Practicing unauthorized acts. We should have no problem in recognizing that acts of disobedience were unauthorized acts which would provoke God to jealousy and anger. The sons of Aaron, Nadab and Abihu, offered incense unto the Lord, but strange fire was used which God commanded them not. (Leviticus 10:1-3). They were destroyed by fire for their provoking God to jealousy. Saul’s disobedience in sparing King Agag and the best of the flocks and herds constituted another example of provoking God to jealousy. (1 Samuel 15). He wants respect for His commands, and jealousy validates His word in seeing that what he authorizes is obeyed. Are we stronger than God? Do we think we can do what might seem right in our own eyes and still believe we can be accepted in God’s sight? It is a serious thing to provoke God. Are we stronger than He?
After being left in prison for two years, Joseph is finally brought out to stand before Pharaoh. After being cleaned up to their custom, he stands before the king who says to him, “I have had a dream, and there is no one who can interpret it. I have heard it said of you that when you hear a dream you can interpret it” (41:15). According to Leupold, there is a contrast made here from his wise men’s methods of dream interpretation which would have consisted of ceremonial arm waving, dancing and the like. Joseph, instead, just heard a dream and knew what it meant—no gimmicks needed.
And so Joseph stood there before the most powerful man in the world with the perfect opportunity for personal gain, and says, “It is not in me; God will give Pharaoh a favorable answer” (16). Joseph turns down the chance for personal gain to make a confession of God to someone who already had plenty of gods.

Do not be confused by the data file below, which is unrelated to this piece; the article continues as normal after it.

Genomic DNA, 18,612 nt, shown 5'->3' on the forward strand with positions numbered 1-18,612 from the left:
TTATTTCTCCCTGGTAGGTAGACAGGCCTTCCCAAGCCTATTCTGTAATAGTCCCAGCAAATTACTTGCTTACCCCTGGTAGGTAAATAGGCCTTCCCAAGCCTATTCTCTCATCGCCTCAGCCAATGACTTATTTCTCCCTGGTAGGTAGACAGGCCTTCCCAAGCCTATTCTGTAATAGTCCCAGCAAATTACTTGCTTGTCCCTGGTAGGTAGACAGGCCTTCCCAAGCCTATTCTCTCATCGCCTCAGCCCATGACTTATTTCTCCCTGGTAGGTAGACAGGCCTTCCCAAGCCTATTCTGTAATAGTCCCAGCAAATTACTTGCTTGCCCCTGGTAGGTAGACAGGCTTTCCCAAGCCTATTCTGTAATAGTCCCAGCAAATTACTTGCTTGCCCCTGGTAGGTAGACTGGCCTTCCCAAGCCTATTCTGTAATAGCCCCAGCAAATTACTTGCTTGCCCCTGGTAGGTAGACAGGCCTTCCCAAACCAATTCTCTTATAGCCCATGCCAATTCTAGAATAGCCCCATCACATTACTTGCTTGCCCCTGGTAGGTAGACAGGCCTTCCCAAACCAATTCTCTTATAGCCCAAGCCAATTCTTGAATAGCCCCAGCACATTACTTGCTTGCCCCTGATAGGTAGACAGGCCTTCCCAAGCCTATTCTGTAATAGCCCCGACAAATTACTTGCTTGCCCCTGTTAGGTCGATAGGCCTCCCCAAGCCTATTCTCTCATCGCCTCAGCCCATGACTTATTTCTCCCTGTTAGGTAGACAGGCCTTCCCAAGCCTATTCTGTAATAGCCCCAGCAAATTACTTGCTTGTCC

That little confession made a difference. After Joseph’s interpretation and advice, Pharaoh says, “Can we find a man like this, in whom is the Spirit of God?” Then Pharaoh said to Joseph, “Since God has shown you all this…” (38-39). Certainly, Pharaoh’s confession is tainted by his polytheism. Notice that he attributes this to deity in general (elohim) not Yahweh specifically. However, he has enough spiritual discernment to see a supernatural hand at work (which is more than can be said for many today!), and he doesn’t have to be reminded of Joseph’s confession. There is no point at which Pharaoh commends Joseph and Joseph has to say to him again, “No, Pharaoh, it was God, not me.”
I seriously doubt that Pharaoh ever changed from his idolatrous ways, but the fact remains that Joseph’s confession made a difference in the way he thought about things. There would have been nothing wrong with Joseph saying, initially, “Yes, Pharaoh, I’ve interpreted dreams before.” There is nothing in the Bible that indicates that Joseph would have been smitten had he not immediately said, “No, Pharaoh, it’s God, not me.” But Joseph understood where the credit was due and gave it. He took what was a rather small and seemingly insignificant moment, confessed God, and made a difference in someone’s life because of it.
How many opportunities like that do we have each day to make a difference in someone’s life? Just a small confession here or there—it may not even seem like much at the time—can change the way that people think about you and the way they think about God.